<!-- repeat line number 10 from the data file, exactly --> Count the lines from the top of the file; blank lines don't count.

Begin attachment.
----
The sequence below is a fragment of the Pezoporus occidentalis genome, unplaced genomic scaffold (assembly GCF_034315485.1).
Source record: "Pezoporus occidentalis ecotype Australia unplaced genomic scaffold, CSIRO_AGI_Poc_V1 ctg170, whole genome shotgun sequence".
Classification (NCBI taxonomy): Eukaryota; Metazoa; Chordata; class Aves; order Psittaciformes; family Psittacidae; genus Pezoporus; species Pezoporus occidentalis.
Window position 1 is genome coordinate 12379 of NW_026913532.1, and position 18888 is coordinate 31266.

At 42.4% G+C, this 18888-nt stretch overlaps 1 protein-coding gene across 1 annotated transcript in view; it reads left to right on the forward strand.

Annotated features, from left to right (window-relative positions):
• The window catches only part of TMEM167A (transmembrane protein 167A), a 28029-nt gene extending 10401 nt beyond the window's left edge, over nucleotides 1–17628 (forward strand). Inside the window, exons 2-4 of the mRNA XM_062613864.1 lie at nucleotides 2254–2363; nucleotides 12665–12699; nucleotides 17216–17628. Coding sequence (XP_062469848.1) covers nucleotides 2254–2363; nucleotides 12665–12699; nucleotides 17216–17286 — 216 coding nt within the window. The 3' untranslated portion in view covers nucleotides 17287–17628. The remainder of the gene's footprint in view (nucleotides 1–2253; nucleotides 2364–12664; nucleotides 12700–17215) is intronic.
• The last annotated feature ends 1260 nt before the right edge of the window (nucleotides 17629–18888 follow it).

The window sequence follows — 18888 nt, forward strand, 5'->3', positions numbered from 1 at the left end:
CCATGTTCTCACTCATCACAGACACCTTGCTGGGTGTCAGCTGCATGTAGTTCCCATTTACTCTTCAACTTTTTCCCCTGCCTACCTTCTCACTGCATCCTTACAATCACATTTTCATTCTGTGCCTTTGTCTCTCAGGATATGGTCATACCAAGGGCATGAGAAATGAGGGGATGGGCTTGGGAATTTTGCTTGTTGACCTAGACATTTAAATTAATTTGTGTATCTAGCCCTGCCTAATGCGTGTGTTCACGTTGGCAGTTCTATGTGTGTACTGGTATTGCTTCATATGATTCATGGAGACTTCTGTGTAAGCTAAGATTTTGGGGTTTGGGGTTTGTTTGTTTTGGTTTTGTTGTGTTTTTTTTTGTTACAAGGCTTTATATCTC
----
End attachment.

CCATGTTCTCACTCATCACAGACACCTTGCTGGGTGTCAGCTGCATGTAGTTCCCATTTACTCTTCAACTTTTTCCCCTGCCTACCTTCTCACTGCATCCTTACAATCACATTTTCATTCTGTGCCTTTGTCTCTCAGGATATGGTCATACCAAGGGCATGAGAAATGAGGGGATGGGCTTGGGAATTTTGCTTGTTGACCTAGACATTTAAATTAATTTGTGTATCTAGCCCTGCCTAATGCGTGTGTTCACGTTGGCAGTTCTATGTGTGTACTGGTATTGCTTCATATGATTCATGGAGACTTCTGTGTAAGCTAAGATTTTGGGGTTTGGGGTTTGTTTGTTTTGGTTTTGTTGTGTTTTTTTTTGTTACAAGGCTTTATATCTC